In the late
1940s two groups, Western North
Carolina Associated Communities and Western North Carolina Community Development
efforts to assist small rural communities scattered through Western North
Carolina address a wide range of community needs.
Transylvania County’s rural neighborhoods began organizing through
community clubs in the early-to-mid 1950s.
Groups renovated old schoolhouses or built new buildings
to serve as community centers in Balsam Grove, Cathey’s Creek, Cedar Mountain,
Dunn’s Rock, Eastatoe, Lake Toxaway, Little River, Pisgah Forest, Quebec,
Sapphire-Whitewater, Seeoff, and Silversteen.
The goal was to strengthen
communities by bringing people together through educational, civic and social
activities. Educational opportunities
focused on agricultural improvements, home extension and 4-H clubs. Projects covered a wide range of topics
including infrastructure improvements, like paving roads, rural electrification
and expanding telephone service; housing and home improvements brought
renovations including indoor plumbing to older homes and also added new homes
to communities; and entrepreneur opportunities centered on boosting family
incomes by using the resources available to them.
|The Dunn’s Rock Community Roadside Market had nine stalls for the sale
of produce, preserves, flowers, furniture and other goods, 1955.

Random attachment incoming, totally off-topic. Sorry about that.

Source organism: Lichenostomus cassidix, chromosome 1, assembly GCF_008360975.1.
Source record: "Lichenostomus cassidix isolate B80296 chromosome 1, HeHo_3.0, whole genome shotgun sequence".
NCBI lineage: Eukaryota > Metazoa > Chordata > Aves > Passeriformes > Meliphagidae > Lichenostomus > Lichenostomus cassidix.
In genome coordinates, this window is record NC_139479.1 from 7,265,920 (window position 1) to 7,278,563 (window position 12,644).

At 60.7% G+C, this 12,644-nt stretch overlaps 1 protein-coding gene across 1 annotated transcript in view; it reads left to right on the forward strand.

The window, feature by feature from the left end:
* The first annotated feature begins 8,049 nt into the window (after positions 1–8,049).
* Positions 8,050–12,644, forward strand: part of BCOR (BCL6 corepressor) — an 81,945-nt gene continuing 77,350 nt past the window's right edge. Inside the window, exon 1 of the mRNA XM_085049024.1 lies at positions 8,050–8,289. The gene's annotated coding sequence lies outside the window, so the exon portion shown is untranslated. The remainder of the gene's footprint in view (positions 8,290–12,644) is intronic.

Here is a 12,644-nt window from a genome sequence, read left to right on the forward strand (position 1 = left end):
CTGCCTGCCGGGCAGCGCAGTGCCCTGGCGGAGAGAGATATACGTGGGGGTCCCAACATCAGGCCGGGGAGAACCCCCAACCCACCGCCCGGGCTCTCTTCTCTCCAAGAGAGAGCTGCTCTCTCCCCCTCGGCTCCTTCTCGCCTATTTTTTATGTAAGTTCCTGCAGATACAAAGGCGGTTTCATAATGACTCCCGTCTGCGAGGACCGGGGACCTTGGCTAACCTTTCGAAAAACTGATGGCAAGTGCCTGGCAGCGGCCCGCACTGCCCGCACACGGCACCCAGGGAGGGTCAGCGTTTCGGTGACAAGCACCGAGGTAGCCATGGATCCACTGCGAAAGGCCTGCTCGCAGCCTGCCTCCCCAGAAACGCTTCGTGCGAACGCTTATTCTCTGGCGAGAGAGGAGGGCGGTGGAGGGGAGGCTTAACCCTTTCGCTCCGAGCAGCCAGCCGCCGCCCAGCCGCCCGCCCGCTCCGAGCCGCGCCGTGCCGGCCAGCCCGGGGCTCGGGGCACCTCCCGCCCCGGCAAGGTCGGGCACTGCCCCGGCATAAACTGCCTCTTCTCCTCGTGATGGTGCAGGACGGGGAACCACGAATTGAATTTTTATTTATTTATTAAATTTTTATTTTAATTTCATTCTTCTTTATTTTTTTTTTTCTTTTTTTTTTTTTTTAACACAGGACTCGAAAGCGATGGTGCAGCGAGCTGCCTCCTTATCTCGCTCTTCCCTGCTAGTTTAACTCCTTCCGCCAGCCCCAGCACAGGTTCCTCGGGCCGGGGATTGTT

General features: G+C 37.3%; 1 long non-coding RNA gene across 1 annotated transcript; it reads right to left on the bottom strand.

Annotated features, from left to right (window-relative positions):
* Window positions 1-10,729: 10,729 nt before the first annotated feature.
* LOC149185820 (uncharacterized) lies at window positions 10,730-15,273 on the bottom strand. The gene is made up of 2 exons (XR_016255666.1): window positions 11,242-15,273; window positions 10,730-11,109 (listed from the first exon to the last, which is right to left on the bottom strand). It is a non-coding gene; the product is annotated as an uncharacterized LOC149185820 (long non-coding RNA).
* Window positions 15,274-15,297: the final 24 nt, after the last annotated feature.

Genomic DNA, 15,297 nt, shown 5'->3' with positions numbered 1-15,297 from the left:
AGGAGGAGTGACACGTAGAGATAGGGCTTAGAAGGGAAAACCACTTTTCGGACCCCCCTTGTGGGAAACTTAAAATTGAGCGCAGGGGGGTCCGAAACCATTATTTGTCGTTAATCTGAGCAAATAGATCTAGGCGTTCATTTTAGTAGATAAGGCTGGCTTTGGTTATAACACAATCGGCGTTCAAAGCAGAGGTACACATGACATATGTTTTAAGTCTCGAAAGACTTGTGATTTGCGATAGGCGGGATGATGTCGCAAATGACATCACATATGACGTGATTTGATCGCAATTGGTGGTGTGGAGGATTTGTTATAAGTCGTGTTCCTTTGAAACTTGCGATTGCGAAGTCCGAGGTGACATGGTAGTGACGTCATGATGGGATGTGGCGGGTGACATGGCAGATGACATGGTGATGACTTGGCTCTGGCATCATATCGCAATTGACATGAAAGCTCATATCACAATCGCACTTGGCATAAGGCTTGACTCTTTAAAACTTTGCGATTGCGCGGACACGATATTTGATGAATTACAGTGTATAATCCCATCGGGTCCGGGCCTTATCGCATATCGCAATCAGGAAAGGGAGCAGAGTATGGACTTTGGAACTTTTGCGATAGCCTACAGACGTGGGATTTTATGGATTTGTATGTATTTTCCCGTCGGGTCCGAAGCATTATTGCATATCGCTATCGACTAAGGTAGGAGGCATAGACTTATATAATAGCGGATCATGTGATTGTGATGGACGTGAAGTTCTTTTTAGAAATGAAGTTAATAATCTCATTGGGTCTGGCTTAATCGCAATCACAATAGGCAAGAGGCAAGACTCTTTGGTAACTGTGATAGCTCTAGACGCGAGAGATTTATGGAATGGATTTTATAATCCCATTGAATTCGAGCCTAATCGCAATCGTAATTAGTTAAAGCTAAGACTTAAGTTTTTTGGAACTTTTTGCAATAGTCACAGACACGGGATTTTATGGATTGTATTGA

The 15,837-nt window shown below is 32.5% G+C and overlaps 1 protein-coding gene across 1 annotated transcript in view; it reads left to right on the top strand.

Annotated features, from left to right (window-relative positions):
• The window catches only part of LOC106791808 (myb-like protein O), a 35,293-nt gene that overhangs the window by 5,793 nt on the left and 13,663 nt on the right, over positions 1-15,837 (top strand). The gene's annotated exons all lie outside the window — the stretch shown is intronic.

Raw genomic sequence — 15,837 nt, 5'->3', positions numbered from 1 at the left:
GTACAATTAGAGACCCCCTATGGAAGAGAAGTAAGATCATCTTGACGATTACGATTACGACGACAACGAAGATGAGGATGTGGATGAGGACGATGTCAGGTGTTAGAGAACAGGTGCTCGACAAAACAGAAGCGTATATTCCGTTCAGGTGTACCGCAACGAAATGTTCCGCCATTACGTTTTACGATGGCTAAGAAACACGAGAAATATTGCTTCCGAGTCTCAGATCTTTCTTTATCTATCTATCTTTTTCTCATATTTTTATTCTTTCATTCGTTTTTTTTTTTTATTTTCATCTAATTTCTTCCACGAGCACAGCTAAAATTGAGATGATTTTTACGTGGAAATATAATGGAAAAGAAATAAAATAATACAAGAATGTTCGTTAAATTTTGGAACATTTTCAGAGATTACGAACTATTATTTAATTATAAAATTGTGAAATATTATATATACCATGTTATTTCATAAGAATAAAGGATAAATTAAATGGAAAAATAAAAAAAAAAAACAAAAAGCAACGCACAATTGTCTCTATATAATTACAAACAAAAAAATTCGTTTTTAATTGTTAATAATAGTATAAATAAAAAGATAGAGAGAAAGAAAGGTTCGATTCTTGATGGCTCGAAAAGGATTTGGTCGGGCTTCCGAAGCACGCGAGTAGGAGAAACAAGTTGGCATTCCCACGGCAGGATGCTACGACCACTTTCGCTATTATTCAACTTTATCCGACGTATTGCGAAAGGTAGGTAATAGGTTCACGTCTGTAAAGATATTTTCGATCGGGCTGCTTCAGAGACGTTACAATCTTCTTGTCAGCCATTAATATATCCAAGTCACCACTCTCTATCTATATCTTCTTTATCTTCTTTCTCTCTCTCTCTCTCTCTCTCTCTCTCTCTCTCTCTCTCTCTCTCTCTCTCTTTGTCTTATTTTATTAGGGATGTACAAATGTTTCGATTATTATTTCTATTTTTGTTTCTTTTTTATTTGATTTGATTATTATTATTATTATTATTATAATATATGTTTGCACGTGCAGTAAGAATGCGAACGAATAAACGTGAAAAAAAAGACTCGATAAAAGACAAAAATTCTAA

In 1955 the Dunn’s Rock Community
Club decided to build and operate a curb market for the purpose of allowing
community members to earn extra income through the sale of fresh vegetables and
fruit, baked goods, dairy products, canned goods, flowers and a wide variety of
handcrafts. The market was constructed
near Mill Hill Grocery and operated on Saturday mornings from July 2 through
October 8. Gross sales their first year
were $1157.35, with 5% going to the community center for expenses.
|Large wooden panels folded down on the Cedar Mountain Community Market
building providing trays for produce and goods on market days, 1958.
The following summer the
Cedar Mountain Community Club built a small cement block and wood building near
their community center to serve as the community market center. Market times were Tuesday and Friday mornings
for a total of 21 days during the summer in 1956. Total sales were $1375 with a portion going
back to the community center fund. Other
community clubs operated curb markets starting in the mid-1950s as well.
Each community was required
to complete an annual summary reporting development within their
community. Categories included Better
Family Living, Community Programs, Youth Programs and Family Income
Development. Over the next few weeks
Picturing the Past will look at some of the activities and projects Transylvania
County community’s undertook.
and information for this column are provided by the Rowell Bosse North Carolina
Room, Transylvania County Library. Visit the NC Room during regular library
hours (Monday-Friday) to learn more about our history and see additional
photographs. For more information, comments, or suggestions contact Marcy at